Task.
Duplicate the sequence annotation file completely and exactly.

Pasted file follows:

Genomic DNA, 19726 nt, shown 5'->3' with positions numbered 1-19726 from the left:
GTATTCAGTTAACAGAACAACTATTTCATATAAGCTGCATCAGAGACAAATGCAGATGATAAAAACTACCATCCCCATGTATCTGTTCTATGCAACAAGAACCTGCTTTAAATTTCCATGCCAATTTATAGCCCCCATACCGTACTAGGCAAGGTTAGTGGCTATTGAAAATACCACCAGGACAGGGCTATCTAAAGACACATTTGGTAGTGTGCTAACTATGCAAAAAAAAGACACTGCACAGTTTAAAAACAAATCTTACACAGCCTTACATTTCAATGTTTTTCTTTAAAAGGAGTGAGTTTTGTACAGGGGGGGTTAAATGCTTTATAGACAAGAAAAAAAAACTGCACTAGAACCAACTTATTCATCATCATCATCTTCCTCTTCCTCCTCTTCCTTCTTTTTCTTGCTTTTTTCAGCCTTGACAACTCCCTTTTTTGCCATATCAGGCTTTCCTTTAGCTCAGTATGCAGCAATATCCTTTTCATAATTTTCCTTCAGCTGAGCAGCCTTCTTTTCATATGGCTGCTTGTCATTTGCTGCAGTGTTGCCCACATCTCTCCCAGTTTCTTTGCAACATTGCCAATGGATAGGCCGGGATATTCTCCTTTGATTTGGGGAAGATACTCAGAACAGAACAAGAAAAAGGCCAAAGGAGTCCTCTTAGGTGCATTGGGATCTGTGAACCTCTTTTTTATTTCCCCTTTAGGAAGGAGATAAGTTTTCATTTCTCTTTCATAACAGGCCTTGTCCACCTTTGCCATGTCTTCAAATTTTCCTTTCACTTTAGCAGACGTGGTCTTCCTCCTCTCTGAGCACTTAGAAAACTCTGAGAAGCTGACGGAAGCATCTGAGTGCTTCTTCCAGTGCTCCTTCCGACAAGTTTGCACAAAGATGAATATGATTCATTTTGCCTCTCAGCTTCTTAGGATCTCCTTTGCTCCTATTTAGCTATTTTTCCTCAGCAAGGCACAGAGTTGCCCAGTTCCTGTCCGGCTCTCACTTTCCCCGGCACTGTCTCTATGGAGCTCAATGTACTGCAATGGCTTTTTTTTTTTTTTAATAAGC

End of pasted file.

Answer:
Genomic DNA, 19726 nt, shown 5'->3' with positions numbered 1-19726 from the left:
GTATTCAGTTAACAGAACAACTATTTCATATAAGCTGCATCAGAGACAAATGCAGATGATAAAAACTACCATCCCCATGTATCTGTTCTATGCAACAAGAACCTGCTTTAAATTTCCATGCCAATTTATAGCCCCCATACCGTACTAGGCAAGGTTAGTGGCTATTGAAAATACCACCAGGACAGGGCTATCTAAAGACACATTTGGTAGTGTGCTAACTATGCAAAAAAAAGACACTGCACAGTTTAAAAACAAATCTTACACAGCCTTACATTTCAATGTTTTTCTTTAAAAGGAGTGAGTTTTGTACAGGGGGGGTTAAATGCTTTATAGACAAGAAAAAAAAACTGCACTAGAACCAACTTATTCATCATCATCATCTTCCTCTTCCTCCTCTTCCTTCTTTTTCTTGCTTTTTTCAGCCTTGACAACTCCCTTTTTTGCCATATCAGGCTTTCCTTTAGCTCAGTATGCAGCAATATCCTTTTCATAATTTTCCTTCAGCTGAGCAGCCTTCTTTTCATATGGCTGCTTGTCATTTGCTGCAGTGTTGCCCACATCTCTCCCAGTTTCTTTGCAACATTGCCAATGGATAGGCCGGGATATTCTCCTTTGATTTGGGGAAGATACTCAGAACAGAACAAGAAAAAGGCCAAAGGAGTCCTCTTAGGTGCATTGGGATCTGTGAACCTCTTTTTTATTTCCCCTTTAGGAAGGAGATAAGTTTTCATTTCTCTTTCATAACAGGCCTTGTCCACCTTTGCCATGTCTTCAAATTTTCCTTTCACTTTAGCAGACGTGGTCTTCCTCCTCTCTGAGCACTTAGAAAACTCTGAGAAGCTGACGGAAGCATCTGAGTGCTTCTTCCAGTGCTCCTTCCGACAAGTTTGCACAAAGATGAATATGATTCATTTTGCCTCTCAGCTTCTTAGGATCTCCTTTGCTCCTATTTAGCTATTTTTCCTCAGCAAGGCACAGAGTTGCCCAGTTCCTGTCCGGCTCTCACTTTCCCCGGCACTGTCTCTATGGAGCTCAATGTACTGCAATGGCTTTTTTTTTTTTTTAATAAGC